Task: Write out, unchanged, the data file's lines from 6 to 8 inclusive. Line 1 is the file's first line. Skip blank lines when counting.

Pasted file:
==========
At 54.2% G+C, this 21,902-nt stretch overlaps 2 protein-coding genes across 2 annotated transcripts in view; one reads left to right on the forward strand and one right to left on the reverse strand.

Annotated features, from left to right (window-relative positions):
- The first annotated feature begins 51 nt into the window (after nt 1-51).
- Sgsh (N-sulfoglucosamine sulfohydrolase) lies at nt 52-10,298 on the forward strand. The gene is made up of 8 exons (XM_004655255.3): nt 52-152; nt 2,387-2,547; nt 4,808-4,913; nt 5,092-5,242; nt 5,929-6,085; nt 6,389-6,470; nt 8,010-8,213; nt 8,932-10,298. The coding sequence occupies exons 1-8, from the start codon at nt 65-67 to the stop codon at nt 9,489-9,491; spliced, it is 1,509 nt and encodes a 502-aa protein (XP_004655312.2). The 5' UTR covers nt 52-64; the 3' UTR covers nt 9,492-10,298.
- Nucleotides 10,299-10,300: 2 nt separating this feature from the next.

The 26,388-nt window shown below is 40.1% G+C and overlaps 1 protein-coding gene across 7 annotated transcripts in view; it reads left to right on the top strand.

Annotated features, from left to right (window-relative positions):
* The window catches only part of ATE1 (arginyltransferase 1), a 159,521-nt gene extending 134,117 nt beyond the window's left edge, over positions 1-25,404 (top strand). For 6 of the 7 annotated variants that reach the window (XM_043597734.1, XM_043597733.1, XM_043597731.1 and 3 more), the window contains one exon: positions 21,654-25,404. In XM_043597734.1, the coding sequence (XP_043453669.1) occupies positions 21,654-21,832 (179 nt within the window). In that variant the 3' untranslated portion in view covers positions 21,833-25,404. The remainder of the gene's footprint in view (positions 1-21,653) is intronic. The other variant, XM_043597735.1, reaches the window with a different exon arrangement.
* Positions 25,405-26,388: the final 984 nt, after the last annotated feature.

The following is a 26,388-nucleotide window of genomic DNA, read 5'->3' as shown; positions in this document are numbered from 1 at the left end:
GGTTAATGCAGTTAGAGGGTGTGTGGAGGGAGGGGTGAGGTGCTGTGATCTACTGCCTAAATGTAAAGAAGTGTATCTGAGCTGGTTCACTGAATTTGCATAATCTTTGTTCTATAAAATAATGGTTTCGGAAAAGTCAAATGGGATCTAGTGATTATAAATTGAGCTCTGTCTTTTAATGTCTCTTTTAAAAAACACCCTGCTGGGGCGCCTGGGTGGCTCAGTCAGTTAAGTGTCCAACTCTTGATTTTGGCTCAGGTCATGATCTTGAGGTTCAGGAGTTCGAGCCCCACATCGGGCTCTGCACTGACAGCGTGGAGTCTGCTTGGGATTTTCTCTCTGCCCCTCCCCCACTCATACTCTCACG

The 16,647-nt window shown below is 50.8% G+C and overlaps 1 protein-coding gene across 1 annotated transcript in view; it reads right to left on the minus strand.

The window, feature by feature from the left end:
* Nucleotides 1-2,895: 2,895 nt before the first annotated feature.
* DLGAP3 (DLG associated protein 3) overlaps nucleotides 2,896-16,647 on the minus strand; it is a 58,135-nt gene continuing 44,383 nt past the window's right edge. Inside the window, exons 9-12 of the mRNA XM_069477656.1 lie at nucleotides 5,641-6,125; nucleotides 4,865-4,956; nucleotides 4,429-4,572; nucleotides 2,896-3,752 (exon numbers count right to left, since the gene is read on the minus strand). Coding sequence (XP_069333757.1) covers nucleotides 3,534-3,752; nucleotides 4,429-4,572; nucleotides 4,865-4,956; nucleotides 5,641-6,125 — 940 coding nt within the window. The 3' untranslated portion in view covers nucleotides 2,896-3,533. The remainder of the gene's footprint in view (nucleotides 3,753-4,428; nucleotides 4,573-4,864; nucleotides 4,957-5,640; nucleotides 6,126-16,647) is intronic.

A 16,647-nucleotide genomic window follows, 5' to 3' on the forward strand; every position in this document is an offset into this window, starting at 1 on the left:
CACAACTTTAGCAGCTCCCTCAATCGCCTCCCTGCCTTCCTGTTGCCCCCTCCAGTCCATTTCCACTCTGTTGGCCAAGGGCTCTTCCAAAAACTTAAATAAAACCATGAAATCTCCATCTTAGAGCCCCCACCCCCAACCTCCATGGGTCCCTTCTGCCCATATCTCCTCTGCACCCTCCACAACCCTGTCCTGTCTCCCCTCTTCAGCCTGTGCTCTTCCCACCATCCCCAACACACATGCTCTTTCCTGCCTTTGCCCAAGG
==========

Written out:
The 26,388-nt window shown below is 40.1% G+C and overlaps 1 protein-coding gene across 7 annotated transcripts in view; it reads left to right on the top strand.

Annotated features, from left to right (window-relative positions):
* The window catches only part of ATE1 (arginyltransferase 1), a 159,521-nt gene extending 134,117 nt beyond the window's left edge, over positions 1-25,404 (top strand). For 6 of the 7 annotated variants that reach the window (XM_043597734.1, XM_043597733.1, XM_043597731.1 and 3 more), the window contains one exon: positions 21,654-25,404. In XM_043597734.1, the coding sequence (XP_043453669.1) occupies positions 21,654-21,832 (179 nt within the window). In that variant the 3' untranslated portion in view covers positions 21,833-25,404. The remainder of the gene's footprint in view (positions 1-21,653) is intronic. The other variant, XM_043597735.1, reaches the window with a different exon arrangement.